Last night I attended a gathering of about a dozen homeschooling Moms who are interested in learning more about empowering their pre-teen and teen daughters. It was held at the lovely home of a woman I'd "met" online. She runs an e-mail list for homeschoolers in my area (a great resource), and she's also a devoted reader and fan of this blog (which, dear readers, is very flattering indeed!). And, in one of those "Maine really is a small state" moments, it turns out that I worked with her brother for years! They're both smart, witty, kind, and really fun folks.
Anyway, she hosted a talk by a young woman named Megan from Hardy Girls, Healthy Women (HGHW), a group founded by author and activist Dr. Lyn Mikel Brown. It's based in Waterville, Maine. HGHW has been around for 11 years now, and their mission is to empower girls to be strong and confident in the face of a mainstream culture that urges them to focus primarily on their looks and the latest fashions.
The first part of the talk was sobering and disturbing. Despite the feminist activism of the past 40 years, some things are getting worse for girls and women. Recent research by the American Psychological Association shows in detail how the sexualization of girls in the media is increasing, and the damaging effects it has on their still-forming world view and self-esteem.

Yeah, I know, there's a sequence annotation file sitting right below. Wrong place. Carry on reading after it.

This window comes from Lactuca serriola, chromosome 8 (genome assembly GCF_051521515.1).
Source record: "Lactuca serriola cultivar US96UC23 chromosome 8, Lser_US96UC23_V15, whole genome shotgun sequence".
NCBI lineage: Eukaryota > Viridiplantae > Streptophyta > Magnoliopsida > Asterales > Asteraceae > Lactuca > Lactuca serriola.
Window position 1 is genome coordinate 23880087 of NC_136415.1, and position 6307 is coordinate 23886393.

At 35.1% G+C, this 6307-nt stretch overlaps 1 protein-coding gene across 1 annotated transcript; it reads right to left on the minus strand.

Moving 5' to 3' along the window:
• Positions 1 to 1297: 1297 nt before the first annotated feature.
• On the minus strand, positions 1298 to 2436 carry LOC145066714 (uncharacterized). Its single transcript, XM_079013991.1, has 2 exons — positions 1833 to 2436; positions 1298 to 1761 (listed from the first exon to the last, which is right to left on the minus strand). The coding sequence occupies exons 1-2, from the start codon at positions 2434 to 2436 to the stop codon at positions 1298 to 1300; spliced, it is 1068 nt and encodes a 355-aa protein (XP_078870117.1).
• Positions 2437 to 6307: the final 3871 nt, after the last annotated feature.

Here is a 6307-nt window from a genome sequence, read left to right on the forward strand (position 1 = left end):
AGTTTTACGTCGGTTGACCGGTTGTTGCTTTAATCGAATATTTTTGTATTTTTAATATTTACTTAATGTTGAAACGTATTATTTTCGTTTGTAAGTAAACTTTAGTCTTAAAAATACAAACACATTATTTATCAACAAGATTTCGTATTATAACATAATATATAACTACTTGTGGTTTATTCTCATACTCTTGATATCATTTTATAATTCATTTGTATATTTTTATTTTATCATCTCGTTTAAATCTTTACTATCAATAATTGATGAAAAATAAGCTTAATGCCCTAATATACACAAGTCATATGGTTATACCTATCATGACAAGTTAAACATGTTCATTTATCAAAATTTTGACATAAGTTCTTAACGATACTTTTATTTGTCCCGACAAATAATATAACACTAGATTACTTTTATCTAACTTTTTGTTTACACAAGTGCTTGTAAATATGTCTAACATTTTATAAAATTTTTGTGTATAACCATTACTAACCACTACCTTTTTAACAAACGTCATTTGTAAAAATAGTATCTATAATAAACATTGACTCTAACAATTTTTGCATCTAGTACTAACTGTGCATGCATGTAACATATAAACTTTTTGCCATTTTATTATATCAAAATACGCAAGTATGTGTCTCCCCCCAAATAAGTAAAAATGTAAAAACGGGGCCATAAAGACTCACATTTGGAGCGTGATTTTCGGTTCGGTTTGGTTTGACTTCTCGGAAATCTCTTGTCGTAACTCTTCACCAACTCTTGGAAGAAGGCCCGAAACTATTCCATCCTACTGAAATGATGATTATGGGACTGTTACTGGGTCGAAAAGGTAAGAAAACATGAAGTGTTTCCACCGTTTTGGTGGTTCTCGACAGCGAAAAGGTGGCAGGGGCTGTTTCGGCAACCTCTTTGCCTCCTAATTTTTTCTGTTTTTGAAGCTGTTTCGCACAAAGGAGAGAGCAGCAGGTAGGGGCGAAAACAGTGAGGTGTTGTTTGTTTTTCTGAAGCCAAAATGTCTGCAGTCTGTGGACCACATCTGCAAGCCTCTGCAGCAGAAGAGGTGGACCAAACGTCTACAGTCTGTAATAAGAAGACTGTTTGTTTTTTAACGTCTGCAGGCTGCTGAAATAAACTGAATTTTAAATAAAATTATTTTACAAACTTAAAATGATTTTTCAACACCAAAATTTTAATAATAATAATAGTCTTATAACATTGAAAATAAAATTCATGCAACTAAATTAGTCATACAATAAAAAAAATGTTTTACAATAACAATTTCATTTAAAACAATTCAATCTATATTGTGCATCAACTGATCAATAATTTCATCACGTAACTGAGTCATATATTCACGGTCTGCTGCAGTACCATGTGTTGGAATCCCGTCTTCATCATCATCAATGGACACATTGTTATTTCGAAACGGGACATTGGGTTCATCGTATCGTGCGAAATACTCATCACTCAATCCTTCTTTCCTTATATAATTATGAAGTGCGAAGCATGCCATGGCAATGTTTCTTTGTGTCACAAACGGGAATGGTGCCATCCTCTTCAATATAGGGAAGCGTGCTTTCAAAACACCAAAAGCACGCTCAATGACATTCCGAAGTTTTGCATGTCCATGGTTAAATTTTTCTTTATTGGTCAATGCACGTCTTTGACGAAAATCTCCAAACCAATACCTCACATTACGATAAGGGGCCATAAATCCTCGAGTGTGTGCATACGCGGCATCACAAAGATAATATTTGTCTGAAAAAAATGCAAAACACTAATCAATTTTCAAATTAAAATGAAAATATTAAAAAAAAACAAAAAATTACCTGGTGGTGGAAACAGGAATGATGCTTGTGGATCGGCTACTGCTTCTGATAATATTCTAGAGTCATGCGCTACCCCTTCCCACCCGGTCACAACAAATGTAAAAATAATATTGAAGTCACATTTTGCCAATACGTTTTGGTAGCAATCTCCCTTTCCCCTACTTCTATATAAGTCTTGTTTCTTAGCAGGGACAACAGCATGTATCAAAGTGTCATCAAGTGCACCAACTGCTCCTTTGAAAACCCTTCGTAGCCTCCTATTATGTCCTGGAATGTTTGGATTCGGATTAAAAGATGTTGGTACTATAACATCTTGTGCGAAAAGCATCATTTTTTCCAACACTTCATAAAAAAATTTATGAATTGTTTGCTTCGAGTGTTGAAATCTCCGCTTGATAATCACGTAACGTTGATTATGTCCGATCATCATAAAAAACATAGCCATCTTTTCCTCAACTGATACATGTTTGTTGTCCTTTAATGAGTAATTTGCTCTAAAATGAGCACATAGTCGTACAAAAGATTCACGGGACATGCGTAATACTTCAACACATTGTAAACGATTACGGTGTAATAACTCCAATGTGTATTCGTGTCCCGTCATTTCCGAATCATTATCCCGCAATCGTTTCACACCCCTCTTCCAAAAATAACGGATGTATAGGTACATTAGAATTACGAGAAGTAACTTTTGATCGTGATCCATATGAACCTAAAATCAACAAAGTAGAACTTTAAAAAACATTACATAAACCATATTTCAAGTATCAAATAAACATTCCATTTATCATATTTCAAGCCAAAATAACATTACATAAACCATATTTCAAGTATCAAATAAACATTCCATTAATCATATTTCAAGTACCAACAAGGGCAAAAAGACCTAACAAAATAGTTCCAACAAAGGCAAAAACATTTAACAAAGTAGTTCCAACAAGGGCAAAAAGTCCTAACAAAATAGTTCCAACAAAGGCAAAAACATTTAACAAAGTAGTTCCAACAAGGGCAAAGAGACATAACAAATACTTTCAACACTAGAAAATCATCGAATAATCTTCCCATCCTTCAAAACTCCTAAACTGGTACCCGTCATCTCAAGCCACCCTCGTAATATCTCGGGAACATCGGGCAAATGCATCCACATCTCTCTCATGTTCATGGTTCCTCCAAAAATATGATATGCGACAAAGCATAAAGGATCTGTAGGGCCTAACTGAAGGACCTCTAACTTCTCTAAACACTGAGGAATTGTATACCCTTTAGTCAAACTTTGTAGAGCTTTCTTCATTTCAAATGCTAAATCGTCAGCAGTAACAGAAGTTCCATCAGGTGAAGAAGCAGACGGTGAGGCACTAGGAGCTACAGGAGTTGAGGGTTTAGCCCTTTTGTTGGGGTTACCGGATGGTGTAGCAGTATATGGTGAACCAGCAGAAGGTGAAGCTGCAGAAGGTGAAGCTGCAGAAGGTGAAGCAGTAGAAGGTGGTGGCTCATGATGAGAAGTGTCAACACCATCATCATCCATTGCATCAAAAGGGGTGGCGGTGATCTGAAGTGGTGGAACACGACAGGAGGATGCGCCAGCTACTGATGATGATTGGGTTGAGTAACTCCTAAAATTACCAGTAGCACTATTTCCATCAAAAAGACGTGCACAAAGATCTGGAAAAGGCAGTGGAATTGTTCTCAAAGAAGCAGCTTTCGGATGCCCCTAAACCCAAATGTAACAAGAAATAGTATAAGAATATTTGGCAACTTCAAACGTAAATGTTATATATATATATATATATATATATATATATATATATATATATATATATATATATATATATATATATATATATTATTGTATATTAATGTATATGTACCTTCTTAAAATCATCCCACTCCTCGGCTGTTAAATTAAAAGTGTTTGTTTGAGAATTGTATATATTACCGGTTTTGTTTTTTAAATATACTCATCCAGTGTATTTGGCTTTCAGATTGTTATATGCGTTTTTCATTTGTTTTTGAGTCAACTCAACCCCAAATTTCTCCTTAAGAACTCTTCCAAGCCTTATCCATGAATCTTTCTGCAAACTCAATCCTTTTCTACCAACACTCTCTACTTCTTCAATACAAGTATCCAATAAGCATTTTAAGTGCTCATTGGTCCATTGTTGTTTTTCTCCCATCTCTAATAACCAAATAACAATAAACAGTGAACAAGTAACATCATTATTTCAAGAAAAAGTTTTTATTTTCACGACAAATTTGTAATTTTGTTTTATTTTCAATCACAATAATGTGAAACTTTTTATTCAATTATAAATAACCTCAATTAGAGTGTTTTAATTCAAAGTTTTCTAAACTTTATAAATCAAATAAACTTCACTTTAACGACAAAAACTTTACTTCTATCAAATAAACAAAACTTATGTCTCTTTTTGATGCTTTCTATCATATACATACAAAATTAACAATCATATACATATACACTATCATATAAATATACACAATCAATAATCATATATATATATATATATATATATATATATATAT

The empowering part was that research also demonstrates how these negative effects can be dissipated when girls learn to think critically about media images and gender stereotypes. This is particularly so when they work together with peers and with mentors close to their own age. HGHW has a whole list of programs that put girls together in groups (run by these same girls, and young women a bit older), not only to help them understand and deal with these cultural biases, but also to empower them to become activists themselves and work to make changes in their communities. They also have a whole lot of fun in the process.
It looks like the hostess of last night's gathering, who is very involved with HGHW, will be starting a group for girls ages 11-14 (or so), and I'm going to see if it's something that ElvenTiger and her friends would enjoy. She's adapting it a bit from the usual school-based programs, so it will be more useful to homeschoolers. The program will most likely be art-based, which is right up the girls' alley.
I'm so thankful I went to this event, not only because this is valuable and fascinating work, but also to finally meet the hostess in "real life." There were four or five of us Moms in attendance who are part of the new Thursday homeschool co-op, too, including the Mom of one of ElvenTiger's new friends, so that was cool. I'm also grateful for the work that Megan and the others at HGHW are doing. I've included some links in this post, in case you want to check it out for yourself and the young women in your life.